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There was this question for which my response was unusally popular, so I dare to ask the following:

(1) Given a prime $p>2$, how many primes $\ell < p$ there exist which are quadratic residues mod $p$?

(2) Given a prime $p>2$, how many primes $\ell < p$ there exist which are quadratic nonresidues mod $p$?

As for (1) I can prove $\gg\log p/\log\log p$ by an elementary argument. Indeed, put $p':=(-1)^{(p-1)/2}p$ and observe, by quadratic reciprocity, that a prime $\ell\neq p$ divides some value $x^2-p'$ for $x\in\mathbb{Z}$ if and only if $\ell$ is a quadratic residue mod $p$. Now consider $|x^2-p'|$ for $0 < x < \sqrt{p}$: these are integers in $(0,p)$ or $(p,2p)$ depending on $p$ mod $4$. At any rate, these numbers are built up from the $k$ primes enumerated under (1), and their number is $\gg\sqrt{p}$. As each of the $k$ prime exponents is $\ll\log p$, we conclude $\sqrt{p}\ll(\log p)^k$ and my claim follows.

EDIT: As Anonymous pointed out, we should restrict to odd $0 < x < \sqrt{p}$, and talk about the odd part of $|x^2-p'|$. In addition, using the upper bound part of (7.16) on p. 203 of Montgomery-Vaughan: Multiplicative Number Theory (proof on pp. 204-208), we can see $k\gg (\log k>(\log p)^{2-o(1)}$ for the number of primes under (1).

There was this question for which my response was unusally popular, so I dare to ask the following:

(1) Given a prime $p>2$, how many primes $\ell < p$ there exist which are quadratic residues mod $p$?

(2) Given a prime $p>2$, how many primes $\ell < p$ there exist which are quadratic nonresidues mod $p$?

As for (1) I can prove $\gg\log p/\log\log p$ by an elementary argument. Indeed, put $p':=(-1)^{(p-1)/2}p$ and observe, by quadratic reciprocity, that a prime $\ell\neq p$ divides some value $x^2-p'$ for $x\in\mathbb{Z}$ if and only if $\ell$ is a quadratic residue mod $p$. Now consider $|x^2-p'|$ for $0 < x < \sqrt{p}$: these are integers in $(0,p)$ or $(p,2p)$ depending on $p$ mod $4$. At any rate, these numbers are built up from the $k$ primes enumerated under (1), and their number is $\gg\sqrt{p}$. As each of the $k$ prime exponents is $\ll\log p$, we conclude $\sqrt{p}\ll(\log p)^k$ and my claim follows.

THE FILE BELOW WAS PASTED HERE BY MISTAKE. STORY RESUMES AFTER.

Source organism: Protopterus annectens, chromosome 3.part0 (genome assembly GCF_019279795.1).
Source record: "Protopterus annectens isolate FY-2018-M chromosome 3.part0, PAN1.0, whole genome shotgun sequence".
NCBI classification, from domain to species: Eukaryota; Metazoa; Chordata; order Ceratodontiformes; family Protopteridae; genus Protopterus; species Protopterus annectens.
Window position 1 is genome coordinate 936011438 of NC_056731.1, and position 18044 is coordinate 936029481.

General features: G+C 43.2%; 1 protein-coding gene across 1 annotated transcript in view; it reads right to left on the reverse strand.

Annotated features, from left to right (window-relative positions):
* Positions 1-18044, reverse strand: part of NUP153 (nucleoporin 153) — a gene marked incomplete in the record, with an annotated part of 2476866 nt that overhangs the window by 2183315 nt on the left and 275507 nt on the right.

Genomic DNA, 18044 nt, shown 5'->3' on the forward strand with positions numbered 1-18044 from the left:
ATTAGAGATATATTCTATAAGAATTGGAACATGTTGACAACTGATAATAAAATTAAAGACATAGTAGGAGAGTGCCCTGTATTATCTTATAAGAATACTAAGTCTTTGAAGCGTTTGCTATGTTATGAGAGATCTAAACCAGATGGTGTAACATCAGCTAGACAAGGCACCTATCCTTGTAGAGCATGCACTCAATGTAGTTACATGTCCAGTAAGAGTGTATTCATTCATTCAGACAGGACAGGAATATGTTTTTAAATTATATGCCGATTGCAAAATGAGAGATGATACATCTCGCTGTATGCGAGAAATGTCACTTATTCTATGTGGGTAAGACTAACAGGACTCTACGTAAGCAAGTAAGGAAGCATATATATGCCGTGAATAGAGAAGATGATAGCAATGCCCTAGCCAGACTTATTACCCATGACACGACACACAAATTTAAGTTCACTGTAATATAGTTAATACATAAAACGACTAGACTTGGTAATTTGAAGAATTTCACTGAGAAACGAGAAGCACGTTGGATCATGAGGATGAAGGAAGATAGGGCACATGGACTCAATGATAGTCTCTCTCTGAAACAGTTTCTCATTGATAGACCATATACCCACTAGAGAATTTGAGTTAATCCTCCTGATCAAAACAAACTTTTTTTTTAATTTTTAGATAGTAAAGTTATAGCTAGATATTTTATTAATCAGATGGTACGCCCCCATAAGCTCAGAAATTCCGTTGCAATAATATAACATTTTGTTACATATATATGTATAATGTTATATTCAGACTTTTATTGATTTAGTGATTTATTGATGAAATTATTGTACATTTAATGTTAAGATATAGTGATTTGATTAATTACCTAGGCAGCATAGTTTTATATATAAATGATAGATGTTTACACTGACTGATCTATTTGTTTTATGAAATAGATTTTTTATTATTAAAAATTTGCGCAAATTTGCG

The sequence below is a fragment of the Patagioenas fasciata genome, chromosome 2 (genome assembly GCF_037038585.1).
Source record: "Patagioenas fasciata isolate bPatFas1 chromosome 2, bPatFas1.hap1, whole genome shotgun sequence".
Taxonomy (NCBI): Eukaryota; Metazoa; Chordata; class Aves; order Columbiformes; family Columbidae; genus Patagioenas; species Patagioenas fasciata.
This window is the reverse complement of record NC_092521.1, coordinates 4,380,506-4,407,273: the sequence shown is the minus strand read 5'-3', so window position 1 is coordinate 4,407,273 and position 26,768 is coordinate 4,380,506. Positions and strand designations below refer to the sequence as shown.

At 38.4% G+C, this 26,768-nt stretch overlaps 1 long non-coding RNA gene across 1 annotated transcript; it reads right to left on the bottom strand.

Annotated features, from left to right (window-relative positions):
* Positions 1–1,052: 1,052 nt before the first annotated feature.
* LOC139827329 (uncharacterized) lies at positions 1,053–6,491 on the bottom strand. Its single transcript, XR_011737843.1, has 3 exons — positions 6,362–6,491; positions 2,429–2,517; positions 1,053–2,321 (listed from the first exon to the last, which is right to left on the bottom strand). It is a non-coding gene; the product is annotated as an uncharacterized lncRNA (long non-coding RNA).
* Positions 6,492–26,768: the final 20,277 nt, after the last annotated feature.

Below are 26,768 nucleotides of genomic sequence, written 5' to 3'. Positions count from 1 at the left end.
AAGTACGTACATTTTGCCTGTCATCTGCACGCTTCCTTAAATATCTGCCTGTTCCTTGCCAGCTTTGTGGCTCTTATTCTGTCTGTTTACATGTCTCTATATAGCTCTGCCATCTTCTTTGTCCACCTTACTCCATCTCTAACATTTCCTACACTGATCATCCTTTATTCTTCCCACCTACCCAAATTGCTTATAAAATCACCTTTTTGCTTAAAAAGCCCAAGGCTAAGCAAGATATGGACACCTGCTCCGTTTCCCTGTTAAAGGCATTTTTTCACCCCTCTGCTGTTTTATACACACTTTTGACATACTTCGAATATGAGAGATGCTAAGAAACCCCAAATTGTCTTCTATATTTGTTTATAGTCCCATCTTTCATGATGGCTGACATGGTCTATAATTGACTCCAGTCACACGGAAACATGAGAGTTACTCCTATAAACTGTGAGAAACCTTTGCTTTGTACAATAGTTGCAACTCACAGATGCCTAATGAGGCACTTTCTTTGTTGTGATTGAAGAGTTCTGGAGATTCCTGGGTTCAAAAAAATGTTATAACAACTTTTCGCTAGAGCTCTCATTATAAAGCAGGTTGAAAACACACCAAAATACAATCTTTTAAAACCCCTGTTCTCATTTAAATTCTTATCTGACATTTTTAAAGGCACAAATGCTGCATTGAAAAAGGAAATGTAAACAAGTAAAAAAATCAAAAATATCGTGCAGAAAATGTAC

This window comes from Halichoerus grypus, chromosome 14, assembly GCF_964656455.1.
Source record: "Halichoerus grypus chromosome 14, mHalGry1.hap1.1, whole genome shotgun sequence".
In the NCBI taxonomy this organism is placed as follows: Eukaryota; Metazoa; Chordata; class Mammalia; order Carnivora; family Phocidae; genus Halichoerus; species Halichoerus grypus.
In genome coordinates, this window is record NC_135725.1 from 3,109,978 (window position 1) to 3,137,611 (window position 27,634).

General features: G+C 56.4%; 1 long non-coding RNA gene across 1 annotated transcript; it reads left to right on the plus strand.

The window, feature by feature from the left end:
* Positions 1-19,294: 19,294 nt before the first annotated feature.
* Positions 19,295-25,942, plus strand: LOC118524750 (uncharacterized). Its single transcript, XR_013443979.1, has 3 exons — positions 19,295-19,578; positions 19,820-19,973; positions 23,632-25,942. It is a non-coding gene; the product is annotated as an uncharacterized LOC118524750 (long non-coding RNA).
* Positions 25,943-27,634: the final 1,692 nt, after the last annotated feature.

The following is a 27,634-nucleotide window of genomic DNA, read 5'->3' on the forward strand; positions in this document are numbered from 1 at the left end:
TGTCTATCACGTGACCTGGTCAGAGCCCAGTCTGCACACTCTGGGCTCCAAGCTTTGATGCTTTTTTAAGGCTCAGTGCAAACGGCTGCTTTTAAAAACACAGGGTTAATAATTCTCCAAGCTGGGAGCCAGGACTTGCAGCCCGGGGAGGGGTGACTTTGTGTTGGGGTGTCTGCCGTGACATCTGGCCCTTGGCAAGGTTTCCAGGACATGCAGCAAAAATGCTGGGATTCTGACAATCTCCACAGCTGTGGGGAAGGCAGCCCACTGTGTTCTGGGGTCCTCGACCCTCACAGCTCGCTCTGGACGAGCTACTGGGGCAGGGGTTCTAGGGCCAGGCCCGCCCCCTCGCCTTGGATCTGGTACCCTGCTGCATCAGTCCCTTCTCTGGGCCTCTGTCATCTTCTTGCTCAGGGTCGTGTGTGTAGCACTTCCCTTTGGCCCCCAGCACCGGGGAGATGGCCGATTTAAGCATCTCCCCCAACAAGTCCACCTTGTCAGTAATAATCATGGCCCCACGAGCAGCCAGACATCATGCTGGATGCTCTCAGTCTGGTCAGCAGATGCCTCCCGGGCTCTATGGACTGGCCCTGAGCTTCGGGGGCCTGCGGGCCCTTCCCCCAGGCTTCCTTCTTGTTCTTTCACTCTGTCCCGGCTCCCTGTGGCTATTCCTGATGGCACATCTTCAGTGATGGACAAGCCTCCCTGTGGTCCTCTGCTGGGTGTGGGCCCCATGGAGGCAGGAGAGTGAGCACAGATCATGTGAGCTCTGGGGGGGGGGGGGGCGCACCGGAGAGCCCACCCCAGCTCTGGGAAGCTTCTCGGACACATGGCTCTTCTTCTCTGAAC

EDIT: As Anonymous pointed out, we should restrict to odd $0 < x < \sqrt{p}$, and talk about the odd part of $|x^2-p'|$. In addition, using the upper bound part of (7.16) on p. 203 of Montgomery-Vaughan: Multiplicative Number Theory (proof on pp. 204-208), we can see $k\gg (\log p)^{2-o(1)}$ for the number of primes under (1).

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There was this question for which my response was unusally popular, so I dare to ask the following:

(1) Given a prime $p>2$, how many primes $\ell < p$ there exist which are quadratic residues mod $p$?

(2) Given a prime $p>2$, how many primes $\ell < p$ there exist which are quadratic nonresidues mod $p$?

As for (1) I can prove $\gg\log p/\log\log p$ by an elementary argument. Indeed, put $p':=(-1)^{(p-1)/2}p$ and observe, by quadratic reciprocity, that a prime $\ell\neq p$ divides some value $x^2-p'$ for $x\in\mathbb{Z}$ if and only if $\ell$ is a quadratic residue mod $p$. Now consider $|x^2-p'|$ for $0 < x < \sqrt{p}$: these are integers in $(0,p)$ or $(p,2p)$ depending on $p$ mod $4$. At any rate, these numbers are built up from the $k$ primes enumerated under (1), and their number is $\gg\sqrt{p}$. As each of the $k$ prime exponents is $\ll\log p$, we conclude $\sqrt{p}\ll(\log p)^k$ and my claim follows.

EDIT: As Anonymous pointed out, we should restrict to odd $0 < x < \sqrt{p}$, and talk about the odd part of $|x^2-p'|$.

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